Eight years ago today, the small town of Greensburg, Kansas, was reduced to rubble by an EF5 tornado 1.7 miles wide. Eleven people lost their lives, 90% of the town was destroyed and the buildings that were still standing were very badly damaged. In the aftermath, nearly half the town's residents relocated and the holdouts questioned whether to rebuild at all.
Fast-forward to the present, and Greensburg is a model for green building and sustainability. Within a week of the disaster, townspeople were already discussing whether to rebuild and how. The town that they knew and the infrastructure on which they relied were gone. They saw an opportunity to start fresh and do things differently.
How a whole town greened up its act
The town developed a comprehensive plan that reimagined and retooled nearly every aspect of the community. The plan included development for a new downtown area, ways to improve walkability, green building projects, economic development plans, energy efficiency and green energy, transportation, methods to reduce carbon emissions, housing projects and, of course, a plan for hazard mitigation.
It was decided that all government buildings larger than 4,000 square feet would be built to LEED-Platinum standards, the highest green building certification offered by the U.S. Green Building Council. Some local businesses followed suit and rebuilt their retail spaces to meet green standards as well. The new John Deere dealership was the first green John Deere dealership in the country. Goals for new housing were three-fold in that the town wanted dwellings to be sustainably built, a healthy mix of owned and rented properties and affordable.
Beyond green building, the town decided to green its infrastructure, too. The town is the first in the nation to be powered by 100% renewable energy, 100% of the time. Wind is the renewable-fuel favorite in Greensburg – a poetic touch of irony not lost on its residents. The force of nature that once destroyed the town is now the force that generates its power. Some homes and businesses generate their own energy on-site while others draw power produced from a wind farm outside the town.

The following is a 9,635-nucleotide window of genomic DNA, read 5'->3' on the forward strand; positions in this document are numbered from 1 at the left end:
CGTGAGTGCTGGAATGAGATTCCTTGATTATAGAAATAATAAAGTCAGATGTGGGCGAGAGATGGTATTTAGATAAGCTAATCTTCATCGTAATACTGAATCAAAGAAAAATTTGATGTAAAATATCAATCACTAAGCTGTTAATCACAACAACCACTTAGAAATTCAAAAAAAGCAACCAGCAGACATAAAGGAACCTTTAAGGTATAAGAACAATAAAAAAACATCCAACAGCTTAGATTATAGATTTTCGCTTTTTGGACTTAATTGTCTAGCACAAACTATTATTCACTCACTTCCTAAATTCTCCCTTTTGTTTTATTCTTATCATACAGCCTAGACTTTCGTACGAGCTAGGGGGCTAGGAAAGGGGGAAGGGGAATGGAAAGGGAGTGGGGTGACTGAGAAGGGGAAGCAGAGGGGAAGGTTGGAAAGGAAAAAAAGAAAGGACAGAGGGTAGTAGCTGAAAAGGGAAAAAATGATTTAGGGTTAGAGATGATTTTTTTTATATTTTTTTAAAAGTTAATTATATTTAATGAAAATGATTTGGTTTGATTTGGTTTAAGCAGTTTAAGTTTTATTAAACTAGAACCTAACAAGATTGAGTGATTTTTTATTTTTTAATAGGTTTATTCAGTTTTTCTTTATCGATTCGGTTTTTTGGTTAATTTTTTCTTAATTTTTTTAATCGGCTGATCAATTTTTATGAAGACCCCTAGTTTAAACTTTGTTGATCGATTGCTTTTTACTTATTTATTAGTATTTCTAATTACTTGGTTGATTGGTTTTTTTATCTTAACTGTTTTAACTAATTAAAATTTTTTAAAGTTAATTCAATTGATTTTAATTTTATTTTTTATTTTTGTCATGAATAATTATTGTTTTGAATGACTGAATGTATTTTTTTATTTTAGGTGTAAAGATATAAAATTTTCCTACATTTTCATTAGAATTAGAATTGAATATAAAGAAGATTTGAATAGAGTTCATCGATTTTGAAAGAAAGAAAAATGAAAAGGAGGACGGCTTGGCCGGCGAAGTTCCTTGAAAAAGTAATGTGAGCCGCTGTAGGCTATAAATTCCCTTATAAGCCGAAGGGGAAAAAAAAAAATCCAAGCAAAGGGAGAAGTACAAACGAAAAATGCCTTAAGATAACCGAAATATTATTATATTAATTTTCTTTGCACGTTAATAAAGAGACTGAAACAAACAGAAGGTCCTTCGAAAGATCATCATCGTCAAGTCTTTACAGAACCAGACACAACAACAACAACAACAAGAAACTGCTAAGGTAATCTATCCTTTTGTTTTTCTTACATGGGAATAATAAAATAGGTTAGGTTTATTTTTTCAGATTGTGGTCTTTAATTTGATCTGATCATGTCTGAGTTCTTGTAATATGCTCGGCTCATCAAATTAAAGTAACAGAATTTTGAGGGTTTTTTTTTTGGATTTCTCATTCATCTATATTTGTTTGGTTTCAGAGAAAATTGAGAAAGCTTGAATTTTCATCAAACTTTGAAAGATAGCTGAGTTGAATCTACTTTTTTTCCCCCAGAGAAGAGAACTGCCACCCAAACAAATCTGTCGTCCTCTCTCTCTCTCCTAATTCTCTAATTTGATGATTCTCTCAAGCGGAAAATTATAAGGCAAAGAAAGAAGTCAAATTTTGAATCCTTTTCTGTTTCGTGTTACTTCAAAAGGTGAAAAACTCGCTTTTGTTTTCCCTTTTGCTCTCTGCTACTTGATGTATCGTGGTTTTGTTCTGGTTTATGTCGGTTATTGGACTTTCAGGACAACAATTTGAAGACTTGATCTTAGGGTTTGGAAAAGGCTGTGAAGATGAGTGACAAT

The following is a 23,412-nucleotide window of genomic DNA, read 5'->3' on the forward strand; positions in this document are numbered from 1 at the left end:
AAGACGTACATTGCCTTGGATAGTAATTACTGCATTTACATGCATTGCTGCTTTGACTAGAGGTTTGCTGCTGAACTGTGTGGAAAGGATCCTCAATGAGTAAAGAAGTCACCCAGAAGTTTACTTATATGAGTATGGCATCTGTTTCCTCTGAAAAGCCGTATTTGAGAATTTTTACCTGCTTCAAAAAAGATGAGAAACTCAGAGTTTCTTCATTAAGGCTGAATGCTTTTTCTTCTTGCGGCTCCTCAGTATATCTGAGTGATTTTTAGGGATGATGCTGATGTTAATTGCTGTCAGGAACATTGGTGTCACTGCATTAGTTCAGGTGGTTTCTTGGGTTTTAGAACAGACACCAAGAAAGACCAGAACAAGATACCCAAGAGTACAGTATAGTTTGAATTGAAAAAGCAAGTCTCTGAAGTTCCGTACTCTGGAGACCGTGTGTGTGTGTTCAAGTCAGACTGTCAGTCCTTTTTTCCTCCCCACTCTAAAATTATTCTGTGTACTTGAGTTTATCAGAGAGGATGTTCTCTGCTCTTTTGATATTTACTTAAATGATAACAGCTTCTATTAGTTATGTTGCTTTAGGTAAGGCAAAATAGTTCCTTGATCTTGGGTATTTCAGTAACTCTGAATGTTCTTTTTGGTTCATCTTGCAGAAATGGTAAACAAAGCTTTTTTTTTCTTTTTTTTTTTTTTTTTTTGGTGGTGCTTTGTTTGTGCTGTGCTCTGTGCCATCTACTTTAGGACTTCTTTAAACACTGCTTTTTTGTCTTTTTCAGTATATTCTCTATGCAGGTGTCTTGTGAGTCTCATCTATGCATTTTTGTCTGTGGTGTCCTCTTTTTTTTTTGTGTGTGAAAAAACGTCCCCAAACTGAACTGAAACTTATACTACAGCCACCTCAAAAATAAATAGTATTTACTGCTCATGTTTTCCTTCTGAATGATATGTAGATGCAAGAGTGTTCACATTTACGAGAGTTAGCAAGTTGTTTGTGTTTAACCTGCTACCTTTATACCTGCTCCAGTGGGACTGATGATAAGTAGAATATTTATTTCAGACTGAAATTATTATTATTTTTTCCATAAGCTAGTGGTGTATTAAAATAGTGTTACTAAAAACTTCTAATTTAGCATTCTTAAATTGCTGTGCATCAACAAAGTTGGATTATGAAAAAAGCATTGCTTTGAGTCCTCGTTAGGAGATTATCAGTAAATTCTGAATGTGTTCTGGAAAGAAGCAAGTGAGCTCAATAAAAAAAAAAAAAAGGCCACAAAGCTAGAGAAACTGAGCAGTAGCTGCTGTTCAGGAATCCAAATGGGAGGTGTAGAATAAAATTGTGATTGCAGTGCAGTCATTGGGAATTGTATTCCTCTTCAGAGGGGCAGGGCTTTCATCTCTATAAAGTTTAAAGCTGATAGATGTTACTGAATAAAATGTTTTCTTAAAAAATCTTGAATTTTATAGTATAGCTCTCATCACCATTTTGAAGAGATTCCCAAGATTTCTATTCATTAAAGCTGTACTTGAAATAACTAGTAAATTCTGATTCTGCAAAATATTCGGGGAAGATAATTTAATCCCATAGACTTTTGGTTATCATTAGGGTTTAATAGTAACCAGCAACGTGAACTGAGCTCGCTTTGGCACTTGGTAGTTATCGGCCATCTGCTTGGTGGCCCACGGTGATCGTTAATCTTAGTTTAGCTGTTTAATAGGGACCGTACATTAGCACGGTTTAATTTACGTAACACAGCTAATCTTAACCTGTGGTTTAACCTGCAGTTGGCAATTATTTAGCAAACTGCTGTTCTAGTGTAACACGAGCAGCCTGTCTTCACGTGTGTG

Generating a different kind of green
Rebuilding and sustainability efforts are reviving the economy of this once-on-the-decline Midwest town. Before the devastating 2007 tornado, the tiny farming community was shrinking in population and struggling economically. After the slate was literally wiped clean, reconstruction and new green infrastructure provided the economic boost the town needed. Rebuilding created jobs and brought new investment to Greensburg. The novel approach the town took to rebuild it all greener drew attention from Discovery Channel and the Science Channel, which both produced TV series and mini-series on the town.
A new leader in green development emerges
Greensburg's success in sustainable reconstruction made the town a model for post-disaster rebuilding projects in similarly affected towns. Tuscaloosa, Alabama, and Joplin, Missouri, have both reached out to Greensburg after experiencing their own devastating loses to tornados.
From a tragic disaster, the town of Greensburg was able to hold on to its sense of community and forge a greener, more sustainable new way of living and doing business in the Midwest.
Photo courtesy of Fred Hunt for The New York Times